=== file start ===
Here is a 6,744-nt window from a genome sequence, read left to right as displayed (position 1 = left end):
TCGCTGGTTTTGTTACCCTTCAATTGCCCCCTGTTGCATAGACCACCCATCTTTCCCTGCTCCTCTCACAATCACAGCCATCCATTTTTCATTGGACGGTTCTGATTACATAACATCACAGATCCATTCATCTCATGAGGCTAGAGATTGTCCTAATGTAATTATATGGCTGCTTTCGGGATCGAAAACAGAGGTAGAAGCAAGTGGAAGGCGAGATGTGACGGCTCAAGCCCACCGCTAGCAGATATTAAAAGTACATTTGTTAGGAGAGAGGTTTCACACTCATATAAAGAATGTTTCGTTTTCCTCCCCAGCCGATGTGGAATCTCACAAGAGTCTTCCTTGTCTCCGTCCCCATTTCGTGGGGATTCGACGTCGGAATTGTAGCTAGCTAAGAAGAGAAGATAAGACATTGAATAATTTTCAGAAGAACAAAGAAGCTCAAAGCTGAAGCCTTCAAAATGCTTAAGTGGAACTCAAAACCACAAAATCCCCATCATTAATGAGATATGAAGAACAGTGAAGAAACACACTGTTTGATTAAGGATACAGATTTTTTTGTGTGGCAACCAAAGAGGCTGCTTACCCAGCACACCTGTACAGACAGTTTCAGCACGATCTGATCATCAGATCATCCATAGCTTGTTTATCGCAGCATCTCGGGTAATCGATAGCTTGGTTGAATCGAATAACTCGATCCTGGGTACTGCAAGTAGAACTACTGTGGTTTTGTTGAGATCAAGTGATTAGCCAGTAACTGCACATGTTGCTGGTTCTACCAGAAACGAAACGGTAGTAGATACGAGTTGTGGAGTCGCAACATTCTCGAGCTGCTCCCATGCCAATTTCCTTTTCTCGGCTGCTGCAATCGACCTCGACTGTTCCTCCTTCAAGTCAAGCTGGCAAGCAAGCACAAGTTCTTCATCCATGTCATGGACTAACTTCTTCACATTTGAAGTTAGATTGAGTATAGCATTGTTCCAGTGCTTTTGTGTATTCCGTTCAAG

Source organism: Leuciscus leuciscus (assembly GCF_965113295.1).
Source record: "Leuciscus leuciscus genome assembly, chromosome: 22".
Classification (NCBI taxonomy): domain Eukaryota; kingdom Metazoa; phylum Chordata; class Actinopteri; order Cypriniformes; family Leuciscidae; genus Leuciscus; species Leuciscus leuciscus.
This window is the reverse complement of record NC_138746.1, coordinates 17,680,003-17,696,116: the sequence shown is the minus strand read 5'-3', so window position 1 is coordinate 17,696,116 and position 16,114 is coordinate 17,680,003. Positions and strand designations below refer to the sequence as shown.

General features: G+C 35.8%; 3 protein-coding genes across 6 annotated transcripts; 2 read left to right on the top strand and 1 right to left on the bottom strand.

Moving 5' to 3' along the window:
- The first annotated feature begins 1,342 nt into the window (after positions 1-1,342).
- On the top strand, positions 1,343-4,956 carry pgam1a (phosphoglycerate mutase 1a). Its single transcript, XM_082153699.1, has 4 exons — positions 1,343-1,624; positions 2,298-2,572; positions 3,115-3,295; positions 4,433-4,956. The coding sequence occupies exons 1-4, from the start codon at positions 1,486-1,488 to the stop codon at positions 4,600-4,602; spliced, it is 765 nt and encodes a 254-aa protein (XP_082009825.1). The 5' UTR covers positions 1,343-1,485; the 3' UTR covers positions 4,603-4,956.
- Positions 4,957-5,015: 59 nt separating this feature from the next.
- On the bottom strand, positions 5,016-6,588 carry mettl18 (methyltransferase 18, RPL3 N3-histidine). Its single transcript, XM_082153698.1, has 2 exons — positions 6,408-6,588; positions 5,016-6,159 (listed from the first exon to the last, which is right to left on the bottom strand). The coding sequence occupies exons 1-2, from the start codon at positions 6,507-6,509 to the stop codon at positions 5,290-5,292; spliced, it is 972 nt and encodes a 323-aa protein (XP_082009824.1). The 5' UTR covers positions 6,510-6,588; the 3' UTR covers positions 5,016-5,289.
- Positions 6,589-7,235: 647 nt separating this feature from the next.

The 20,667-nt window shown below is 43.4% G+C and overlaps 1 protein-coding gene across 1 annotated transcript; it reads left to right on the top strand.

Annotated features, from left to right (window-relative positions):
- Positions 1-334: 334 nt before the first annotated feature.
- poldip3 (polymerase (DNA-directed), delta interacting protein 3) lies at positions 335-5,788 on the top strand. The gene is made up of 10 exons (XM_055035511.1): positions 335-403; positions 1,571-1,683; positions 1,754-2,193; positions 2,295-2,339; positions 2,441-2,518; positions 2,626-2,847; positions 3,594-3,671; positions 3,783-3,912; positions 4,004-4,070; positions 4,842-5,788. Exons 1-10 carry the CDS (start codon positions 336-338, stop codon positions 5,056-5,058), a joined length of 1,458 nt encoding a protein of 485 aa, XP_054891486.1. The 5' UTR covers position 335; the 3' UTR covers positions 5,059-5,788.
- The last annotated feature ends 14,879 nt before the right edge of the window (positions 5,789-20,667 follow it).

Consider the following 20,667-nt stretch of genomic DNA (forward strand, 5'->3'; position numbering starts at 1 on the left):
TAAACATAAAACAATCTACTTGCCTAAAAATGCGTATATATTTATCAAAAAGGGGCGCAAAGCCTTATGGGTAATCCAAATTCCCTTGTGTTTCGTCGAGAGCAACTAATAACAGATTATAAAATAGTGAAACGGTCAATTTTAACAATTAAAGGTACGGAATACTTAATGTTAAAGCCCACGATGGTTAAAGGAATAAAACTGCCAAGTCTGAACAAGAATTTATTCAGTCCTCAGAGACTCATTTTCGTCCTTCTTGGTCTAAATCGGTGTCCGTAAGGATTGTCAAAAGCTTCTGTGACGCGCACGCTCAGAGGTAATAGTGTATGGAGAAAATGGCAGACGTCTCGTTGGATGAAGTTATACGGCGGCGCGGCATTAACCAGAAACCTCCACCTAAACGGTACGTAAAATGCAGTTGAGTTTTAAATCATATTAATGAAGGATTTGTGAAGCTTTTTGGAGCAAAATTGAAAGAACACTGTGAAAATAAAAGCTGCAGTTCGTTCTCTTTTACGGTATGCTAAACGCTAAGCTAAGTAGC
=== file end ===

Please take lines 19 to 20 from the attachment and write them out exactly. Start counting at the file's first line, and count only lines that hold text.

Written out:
Consider the following 20,667-nt stretch of genomic DNA (forward strand, 5'->3'; position numbering starts at 1 on the left):
TAAACATAAAACAATCTACTTGCCTAAAAATGCGTATATATTTATCAAAAAGGGGCGCAAAGCCTTATGGGTAATCCAAATTCCCTTGTGTTTCGTCGAGAGCAACTAATAACAGATTATAAAATAGTGAAACGGTCAATTTTAACAATTAAAGGTACGGAATACTTAATGTTAAAGCCCACGATGGTTAAAGGAATAAAACTGCCAAGTCTGAACAAGAATTTATTCAGTCCTCAGAGACTCATTTTCGTCCTTCTTGGTCTAAATCGGTGTCCGTAAGGATTGTCAAAAGCTTCTGTGACGCGCACGCTCAGAGGTAATAGTGTATGGAGAAAATGGCAGACGTCTCGTTGGATGAAGTTATACGGCGGCGCGGCATTAACCAGAAACCTCCACCTAAACGGTACGTAAAATGCAGTTGAGTTTTAAATCATATTAATGAAGGATTTGTGAAGCTTTTTGGAGCAAAATTGAAAGAACACTGTGAAAATAAAAGCTGCAGTTCGTTCTCTTTTACGGTATGCTAAACGCTAAGCTAAGTAGC